I suppose now has particular meaning only in relation to then. Then, I was adrift. Now, remembering adriftness, I'm anchored.
My husband tells me that I'm a literary writer, as if it's a disease, a skin color with negative connotations, something that can't be helped.
There are Santas spread around this city, clumped on corners, bedraggled. Some Santas are less than savory--no one I'd let my baby near.
I don't want to give up coffee! But neither do I want to be a zombie.
It could be heroin for all the obsessiveness of the inquiry.
We are now allowed, once again, to take fingernail cutters into the cabins of airplanes.
She said: People are committing suicide.
I said: Well, you're not.
She said: No, I'm not.
Here, the cookies taste nothing like you imagine. Eat one--you'll not believe me until you do.
Over good wine, we alluded to our worries, not about the children themselves--we can see they're walking straight lines--but about the world we're turning over to them. And our grandchildren, I added, emphatically. And theirs, we said together.
Good red wine, a brusco.
I read that children who are blind, deaf, and mute, laugh when tickled.
Chimps who have been taught sign language often sign about tickling.
Music acts quickly on the brain.
I have to believe this territory is negotiable. One takes small steps.
My Husband's Dream
My husband dreamt that he was swimming and flying and dead. I suppose if one were swimming and flying, both, at the same time, one would be dead.
But if a body of water can overtake us so easily (just when we think we're walking on firm land), how can one have faith in the accepted division of the earth: land and water?
Her brain is a blender of uncombining substances.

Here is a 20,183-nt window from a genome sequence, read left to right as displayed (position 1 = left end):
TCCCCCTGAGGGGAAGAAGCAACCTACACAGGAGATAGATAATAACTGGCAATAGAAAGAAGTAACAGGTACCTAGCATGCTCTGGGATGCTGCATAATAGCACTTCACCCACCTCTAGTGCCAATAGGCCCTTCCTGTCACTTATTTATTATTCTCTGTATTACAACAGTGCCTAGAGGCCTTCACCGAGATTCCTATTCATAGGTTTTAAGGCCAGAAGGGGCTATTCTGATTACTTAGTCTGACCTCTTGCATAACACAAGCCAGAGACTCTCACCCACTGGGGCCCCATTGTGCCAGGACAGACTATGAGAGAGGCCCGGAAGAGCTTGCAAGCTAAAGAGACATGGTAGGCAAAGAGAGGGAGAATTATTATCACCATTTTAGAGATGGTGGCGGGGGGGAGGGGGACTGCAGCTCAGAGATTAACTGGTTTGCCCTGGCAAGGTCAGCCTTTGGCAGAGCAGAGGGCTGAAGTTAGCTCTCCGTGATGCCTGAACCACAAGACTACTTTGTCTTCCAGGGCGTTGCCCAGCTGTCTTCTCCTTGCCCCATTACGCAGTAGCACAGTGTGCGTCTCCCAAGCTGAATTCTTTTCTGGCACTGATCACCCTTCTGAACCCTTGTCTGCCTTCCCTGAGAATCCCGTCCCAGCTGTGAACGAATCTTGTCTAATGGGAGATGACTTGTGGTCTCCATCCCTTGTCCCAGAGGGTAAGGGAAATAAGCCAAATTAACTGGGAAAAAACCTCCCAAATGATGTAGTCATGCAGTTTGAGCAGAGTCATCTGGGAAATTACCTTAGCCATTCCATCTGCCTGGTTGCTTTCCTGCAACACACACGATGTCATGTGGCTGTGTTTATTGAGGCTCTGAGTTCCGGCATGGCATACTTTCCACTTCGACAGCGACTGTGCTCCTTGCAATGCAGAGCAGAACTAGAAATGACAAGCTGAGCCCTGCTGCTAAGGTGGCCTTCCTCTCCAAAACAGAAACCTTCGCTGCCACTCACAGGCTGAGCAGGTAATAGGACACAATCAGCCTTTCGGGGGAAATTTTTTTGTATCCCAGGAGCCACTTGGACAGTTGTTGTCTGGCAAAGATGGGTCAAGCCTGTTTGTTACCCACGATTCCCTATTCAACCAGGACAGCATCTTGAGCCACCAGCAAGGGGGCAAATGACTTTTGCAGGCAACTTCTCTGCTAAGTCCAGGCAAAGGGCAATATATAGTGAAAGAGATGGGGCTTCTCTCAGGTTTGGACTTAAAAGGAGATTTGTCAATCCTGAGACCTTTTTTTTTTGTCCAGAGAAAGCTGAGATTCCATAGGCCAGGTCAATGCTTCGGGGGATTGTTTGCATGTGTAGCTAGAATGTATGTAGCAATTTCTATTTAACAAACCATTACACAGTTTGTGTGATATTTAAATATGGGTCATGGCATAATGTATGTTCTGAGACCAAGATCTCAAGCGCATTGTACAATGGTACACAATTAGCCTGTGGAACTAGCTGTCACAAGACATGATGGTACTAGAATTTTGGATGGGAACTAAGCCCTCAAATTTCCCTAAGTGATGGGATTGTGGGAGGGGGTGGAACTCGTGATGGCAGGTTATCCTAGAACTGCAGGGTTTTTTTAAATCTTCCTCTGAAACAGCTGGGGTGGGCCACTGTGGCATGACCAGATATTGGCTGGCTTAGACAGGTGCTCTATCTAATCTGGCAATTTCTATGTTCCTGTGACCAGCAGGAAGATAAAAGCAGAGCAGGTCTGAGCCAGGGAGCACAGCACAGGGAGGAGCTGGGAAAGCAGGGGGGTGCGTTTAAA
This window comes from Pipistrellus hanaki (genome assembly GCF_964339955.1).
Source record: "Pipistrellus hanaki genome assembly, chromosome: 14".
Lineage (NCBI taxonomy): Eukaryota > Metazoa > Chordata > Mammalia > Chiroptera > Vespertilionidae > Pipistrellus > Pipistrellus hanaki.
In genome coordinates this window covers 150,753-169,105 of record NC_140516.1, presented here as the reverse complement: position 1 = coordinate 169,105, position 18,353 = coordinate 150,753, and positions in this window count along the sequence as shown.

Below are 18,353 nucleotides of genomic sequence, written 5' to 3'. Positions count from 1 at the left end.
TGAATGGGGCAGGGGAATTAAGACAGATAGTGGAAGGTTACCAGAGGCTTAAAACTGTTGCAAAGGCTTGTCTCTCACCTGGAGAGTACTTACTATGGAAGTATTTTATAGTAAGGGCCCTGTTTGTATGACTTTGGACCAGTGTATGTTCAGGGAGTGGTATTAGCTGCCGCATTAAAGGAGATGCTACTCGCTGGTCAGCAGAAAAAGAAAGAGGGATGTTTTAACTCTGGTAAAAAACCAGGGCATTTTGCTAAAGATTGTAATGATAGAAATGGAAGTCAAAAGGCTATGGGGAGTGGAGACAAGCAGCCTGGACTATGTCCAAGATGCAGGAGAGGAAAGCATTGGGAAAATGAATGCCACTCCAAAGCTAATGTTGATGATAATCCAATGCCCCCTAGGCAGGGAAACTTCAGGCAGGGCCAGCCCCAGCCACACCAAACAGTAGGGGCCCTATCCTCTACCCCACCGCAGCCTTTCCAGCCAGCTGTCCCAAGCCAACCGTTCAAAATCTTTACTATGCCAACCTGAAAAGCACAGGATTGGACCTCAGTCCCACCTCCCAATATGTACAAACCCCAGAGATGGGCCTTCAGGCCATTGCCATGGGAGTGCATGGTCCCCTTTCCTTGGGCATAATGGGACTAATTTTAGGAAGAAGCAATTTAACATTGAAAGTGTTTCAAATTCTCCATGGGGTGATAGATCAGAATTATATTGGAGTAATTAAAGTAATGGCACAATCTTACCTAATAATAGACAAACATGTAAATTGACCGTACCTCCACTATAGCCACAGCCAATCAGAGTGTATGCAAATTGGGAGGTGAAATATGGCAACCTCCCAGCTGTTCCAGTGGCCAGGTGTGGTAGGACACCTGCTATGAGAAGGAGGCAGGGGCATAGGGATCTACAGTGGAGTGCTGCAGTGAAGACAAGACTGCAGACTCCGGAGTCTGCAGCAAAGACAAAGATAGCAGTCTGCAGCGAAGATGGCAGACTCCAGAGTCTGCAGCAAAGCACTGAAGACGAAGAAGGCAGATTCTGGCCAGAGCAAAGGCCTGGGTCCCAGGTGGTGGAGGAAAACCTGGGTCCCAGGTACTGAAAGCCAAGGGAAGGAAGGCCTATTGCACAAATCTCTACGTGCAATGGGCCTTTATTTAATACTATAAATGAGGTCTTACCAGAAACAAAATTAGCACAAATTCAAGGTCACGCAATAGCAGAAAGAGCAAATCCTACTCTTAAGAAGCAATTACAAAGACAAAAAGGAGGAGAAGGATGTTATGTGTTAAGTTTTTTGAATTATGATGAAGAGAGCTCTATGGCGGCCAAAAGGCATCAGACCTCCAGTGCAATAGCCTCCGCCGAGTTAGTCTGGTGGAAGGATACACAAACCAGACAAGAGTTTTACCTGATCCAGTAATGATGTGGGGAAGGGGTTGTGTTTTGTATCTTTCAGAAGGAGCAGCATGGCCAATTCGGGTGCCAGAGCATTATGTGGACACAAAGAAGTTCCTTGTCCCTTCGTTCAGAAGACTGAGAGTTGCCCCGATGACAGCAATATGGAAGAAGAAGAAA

The problem--no, one of the problems--with red wine is that it purples the tongue. Even the next morning, the toothpasty spit in the porcelain bowl is more purplish than not.
She'd forgotten that we were coming, so we got her sleepy and somewhat wrinkled, though her hair was combed nicely. I said: Gram, your hair is nice! And she complained: It's so white. As if it could be otherwise on a woman one-hundred-years old.
The mute guy I gave a dollar to mouthed "thanks" emphatically, then waved to me as I pulled away from the curb.
Last fall, my friend ate three bushels of sweet carrots and turned orange.
More rain. Sheets of it, then pause.
When the water drains away, you see what you're left with: diamond-like encrustations
One goes so deep, in thought and feeling, but can't stay there long. Tiny, nagging solid things pull, make demands in hoarse, scratchy voices. Much of the time, you ache to be pulled back. It's a sweet tug-of-war.
Maybe I just need to force myself to sit here for a while longer. Isn't that when the atmosphere begins to spill its secrets? In the hollow of patience?
A day foreshortened by marzipan. How to get to midnight?
The only way to make language go where it hasn't gone before is by walking to new places in the terrain of yourself.
In any story, and certainly in every poem, one wants to reconcile a paradox.
Lucky are those who, early in life, stumble upon a tantalizing problem.
About the author:
Anne Germanacos' work has appeared recently or is forthcoming in Quarterly West, Blackbird, Salamander, Fourteen Hills, Black Warrior Review, Florida Review, Chattahoochee Review, Agni (online), and many others. She lives in San Francisco and on Crete.